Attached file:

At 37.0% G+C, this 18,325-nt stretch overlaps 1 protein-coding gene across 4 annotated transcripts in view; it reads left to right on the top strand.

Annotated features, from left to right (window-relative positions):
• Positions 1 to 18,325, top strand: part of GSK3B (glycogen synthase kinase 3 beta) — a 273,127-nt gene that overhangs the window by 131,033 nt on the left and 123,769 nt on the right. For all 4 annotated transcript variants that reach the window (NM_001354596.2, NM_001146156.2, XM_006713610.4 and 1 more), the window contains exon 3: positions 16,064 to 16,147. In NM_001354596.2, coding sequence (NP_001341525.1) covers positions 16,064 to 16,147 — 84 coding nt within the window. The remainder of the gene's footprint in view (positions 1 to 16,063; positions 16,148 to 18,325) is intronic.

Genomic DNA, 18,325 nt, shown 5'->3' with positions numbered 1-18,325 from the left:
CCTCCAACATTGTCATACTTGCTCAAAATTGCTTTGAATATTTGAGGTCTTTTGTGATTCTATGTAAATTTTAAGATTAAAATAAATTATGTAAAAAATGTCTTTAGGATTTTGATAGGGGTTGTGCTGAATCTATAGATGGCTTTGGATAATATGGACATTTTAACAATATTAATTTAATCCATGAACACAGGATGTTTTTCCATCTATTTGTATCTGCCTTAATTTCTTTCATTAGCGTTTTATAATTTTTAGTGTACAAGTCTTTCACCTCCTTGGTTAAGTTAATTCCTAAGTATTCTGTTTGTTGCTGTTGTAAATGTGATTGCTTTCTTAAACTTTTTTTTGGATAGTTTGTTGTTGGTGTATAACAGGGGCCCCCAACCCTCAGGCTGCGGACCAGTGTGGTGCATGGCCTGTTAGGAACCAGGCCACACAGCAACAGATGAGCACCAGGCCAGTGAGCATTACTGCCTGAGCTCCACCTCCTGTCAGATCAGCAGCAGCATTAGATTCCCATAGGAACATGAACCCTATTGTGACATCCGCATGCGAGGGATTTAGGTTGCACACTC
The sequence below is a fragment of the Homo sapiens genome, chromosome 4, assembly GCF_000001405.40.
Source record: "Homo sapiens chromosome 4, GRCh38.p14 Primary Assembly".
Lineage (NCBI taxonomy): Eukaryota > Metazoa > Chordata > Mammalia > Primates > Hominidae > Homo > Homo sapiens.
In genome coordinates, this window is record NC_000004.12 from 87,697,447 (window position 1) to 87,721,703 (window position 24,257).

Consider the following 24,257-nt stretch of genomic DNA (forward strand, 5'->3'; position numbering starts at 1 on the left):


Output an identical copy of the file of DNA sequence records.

At 37.0% G+C, this 18,325-nt stretch overlaps 1 protein-coding gene across 4 annotated transcripts in view; it reads left to right on the top strand.

Annotated features, from left to right (window-relative positions):
• Positions 1 to 18,325, top strand: part of GSK3B (glycogen synthase kinase 3 beta) — a 273,127-nt gene that overhangs the window by 131,033 nt on the left and 123,769 nt on the right. For all 4 annotated transcript variants that reach the window (NM_001354596.2, NM_001146156.2, XM_006713610.4 and 1 more), the window contains exon 3: positions 16,064 to 16,147. In NM_001354596.2, coding sequence (NP_001341525.1) covers positions 16,064 to 16,147 — 84 coding nt within the window. The remainder of the gene's footprint in view (positions 1 to 16,063; positions 16,148 to 18,325) is intronic.

Genomic DNA, 18,325 nt, shown 5'->3' with positions numbered 1-18,325 from the left:
CCTCCAACATTGTCATACTTGCTCAAAATTGCTTTGAATATTTGAGGTCTTTTGTGATTCTATGTAAATTTTAAGATTAAAATAAATTATGTAAAAAATGTCTTTAGGATTTTGATAGGGGTTGTGCTGAATCTATAGATGGCTTTGGATAATATGGACATTTTAACAATATTAATTTAATCCATGAACACAGGATGTTTTTCCATCTATTTGTATCTGCCTTAATTTCTTTCATTAGCGTTTTATAATTTTTAGTGTACAAGTCTTTCACCTCCTTGGTTAAGTTAATTCCTAAGTATTCTGTTTGTTGCTGTTGTAAATGTGATTGCTTTCTTAAACTTTTTTTTGGATAGTTTGTTGTTGGTGTATAACAGGGGCCCCCAACCCTCAGGCTGCGGACCAGTGTGGTGCATGGCCTGTTAGGAACCAGGCCACACAGCAACAGATGAGCACCAGGCCAGTGAGCATTACTGCCTGAGCTCCACCTCCTGTCAGATCAGCAGCAGCATTAGATTCCCATAGGAACATGAACCCTATTGTGACATCCGCATGCGAGGGATTTAGGTTGCACACTC
The sequence below is a fragment of the Homo sapiens genome, chromosome 4, assembly GCF_000001405.40.
Source record: "Homo sapiens chromosome 4, GRCh38.p14 Primary Assembly".
Lineage (NCBI taxonomy): Eukaryota > Metazoa > Chordata > Mammalia > Primates > Hominidae > Homo > Homo sapiens.
In genome coordinates, this window is record NC_000004.12 from 87,697,447 (window position 1) to 87,721,703 (window position 24,257).

Consider the following 24,257-nt stretch of genomic DNA (forward strand, 5'->3'; position numbering starts at 1 on the left):